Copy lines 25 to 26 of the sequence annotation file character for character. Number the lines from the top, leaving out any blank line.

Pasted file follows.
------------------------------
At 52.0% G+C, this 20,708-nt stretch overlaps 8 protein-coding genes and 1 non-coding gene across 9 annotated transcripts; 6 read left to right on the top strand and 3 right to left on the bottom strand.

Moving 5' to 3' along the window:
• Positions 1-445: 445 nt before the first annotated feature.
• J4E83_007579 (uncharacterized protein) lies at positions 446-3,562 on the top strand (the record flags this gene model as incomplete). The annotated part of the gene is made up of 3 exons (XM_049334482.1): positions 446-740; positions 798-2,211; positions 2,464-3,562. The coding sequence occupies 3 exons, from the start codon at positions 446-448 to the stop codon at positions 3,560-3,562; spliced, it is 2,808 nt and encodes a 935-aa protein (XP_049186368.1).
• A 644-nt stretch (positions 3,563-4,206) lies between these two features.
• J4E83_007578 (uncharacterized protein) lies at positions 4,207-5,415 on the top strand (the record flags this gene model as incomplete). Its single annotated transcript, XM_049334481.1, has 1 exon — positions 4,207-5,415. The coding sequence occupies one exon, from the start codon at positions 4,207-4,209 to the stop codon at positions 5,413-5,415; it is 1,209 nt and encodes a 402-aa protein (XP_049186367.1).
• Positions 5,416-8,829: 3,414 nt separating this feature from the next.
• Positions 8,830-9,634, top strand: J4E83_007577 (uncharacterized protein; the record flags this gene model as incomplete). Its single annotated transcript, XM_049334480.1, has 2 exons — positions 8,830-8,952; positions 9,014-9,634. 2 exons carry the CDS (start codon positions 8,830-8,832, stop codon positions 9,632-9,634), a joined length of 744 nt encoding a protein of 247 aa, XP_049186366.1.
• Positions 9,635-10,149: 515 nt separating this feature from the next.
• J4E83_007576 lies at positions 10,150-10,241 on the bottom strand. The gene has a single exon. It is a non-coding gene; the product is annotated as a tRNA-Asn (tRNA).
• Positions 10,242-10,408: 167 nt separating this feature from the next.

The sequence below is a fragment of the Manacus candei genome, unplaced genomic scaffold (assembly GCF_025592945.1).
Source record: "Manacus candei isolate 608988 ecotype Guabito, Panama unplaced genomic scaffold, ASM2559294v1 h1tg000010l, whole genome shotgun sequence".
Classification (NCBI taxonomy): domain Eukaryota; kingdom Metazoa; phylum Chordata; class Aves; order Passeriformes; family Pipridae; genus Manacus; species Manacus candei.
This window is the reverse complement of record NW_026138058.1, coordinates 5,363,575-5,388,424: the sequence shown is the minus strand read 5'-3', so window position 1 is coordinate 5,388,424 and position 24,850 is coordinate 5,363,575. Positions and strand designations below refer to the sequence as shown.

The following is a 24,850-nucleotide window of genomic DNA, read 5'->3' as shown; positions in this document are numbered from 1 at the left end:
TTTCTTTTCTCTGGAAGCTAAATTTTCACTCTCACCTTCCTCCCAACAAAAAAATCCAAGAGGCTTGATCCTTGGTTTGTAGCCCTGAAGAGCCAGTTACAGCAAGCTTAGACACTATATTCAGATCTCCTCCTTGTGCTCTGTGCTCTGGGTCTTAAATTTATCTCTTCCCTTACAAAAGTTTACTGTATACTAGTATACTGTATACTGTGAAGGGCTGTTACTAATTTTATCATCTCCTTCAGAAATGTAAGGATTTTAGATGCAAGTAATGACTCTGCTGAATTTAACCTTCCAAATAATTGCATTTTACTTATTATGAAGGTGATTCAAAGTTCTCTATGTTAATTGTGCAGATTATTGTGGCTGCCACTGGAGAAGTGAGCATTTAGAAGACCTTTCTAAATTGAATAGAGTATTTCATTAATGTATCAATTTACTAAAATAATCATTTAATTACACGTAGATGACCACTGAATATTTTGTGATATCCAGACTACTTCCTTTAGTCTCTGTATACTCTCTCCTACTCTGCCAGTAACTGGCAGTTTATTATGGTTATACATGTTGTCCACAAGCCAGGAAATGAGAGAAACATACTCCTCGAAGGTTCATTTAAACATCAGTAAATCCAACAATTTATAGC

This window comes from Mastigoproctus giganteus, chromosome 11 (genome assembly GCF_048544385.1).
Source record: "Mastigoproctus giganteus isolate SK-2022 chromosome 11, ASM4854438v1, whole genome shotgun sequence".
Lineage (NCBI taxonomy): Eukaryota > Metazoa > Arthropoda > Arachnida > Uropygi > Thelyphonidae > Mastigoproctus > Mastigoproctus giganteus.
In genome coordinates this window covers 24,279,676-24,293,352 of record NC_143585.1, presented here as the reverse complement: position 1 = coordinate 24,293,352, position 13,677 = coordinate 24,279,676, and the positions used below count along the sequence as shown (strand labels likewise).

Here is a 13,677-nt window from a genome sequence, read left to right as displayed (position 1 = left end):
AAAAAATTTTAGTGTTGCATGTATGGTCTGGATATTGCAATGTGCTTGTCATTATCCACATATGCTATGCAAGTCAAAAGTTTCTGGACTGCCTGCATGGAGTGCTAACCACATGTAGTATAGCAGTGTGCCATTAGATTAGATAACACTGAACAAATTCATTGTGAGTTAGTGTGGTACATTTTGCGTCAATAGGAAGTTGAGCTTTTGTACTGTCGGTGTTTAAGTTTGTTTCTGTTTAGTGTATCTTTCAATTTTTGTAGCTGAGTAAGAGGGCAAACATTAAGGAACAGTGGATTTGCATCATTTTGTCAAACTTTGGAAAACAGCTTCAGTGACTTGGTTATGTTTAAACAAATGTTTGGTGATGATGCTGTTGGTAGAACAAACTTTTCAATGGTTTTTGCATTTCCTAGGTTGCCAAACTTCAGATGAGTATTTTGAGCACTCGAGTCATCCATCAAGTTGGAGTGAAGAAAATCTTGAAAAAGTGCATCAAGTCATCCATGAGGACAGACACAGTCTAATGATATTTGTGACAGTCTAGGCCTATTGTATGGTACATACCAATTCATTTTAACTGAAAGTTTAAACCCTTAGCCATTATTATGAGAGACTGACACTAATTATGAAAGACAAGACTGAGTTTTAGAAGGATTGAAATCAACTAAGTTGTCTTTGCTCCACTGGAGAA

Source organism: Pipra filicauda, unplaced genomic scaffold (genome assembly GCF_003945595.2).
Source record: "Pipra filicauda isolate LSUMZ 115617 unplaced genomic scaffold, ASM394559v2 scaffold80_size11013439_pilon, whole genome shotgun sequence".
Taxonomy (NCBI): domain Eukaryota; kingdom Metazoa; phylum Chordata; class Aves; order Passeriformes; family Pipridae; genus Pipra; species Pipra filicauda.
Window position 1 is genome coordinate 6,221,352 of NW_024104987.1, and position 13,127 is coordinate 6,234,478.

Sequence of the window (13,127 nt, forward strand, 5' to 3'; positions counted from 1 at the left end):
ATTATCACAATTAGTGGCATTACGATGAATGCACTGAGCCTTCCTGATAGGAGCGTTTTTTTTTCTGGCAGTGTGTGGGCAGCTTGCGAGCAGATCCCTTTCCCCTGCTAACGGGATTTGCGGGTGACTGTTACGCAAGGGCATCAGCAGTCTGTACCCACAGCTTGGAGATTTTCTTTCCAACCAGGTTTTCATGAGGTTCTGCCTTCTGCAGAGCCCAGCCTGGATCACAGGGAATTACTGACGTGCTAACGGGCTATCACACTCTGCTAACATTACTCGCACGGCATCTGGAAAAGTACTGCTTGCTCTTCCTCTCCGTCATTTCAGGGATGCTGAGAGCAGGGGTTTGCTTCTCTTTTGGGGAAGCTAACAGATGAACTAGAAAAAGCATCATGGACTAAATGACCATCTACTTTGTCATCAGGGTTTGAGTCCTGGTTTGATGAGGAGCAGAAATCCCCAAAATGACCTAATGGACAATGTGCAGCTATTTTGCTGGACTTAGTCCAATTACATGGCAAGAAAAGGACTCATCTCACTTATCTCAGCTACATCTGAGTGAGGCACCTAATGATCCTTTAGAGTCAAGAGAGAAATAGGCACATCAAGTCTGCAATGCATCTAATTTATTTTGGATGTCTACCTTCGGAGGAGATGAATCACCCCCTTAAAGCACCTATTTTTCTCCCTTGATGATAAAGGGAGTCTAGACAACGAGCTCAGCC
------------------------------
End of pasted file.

Source record: "Pipra filicauda isolate LSUMZ 115617 unplaced genomic scaffold, ASM394559v2 scaffold80_size11013439_pilon, whole genome shotgun sequence".
Taxonomy (NCBI): domain Eukaryota; kingdom Metazoa; phylum Chordata; class Aves; order Passeriformes; family Pipridae; genus Pipra; species Pipra filicauda.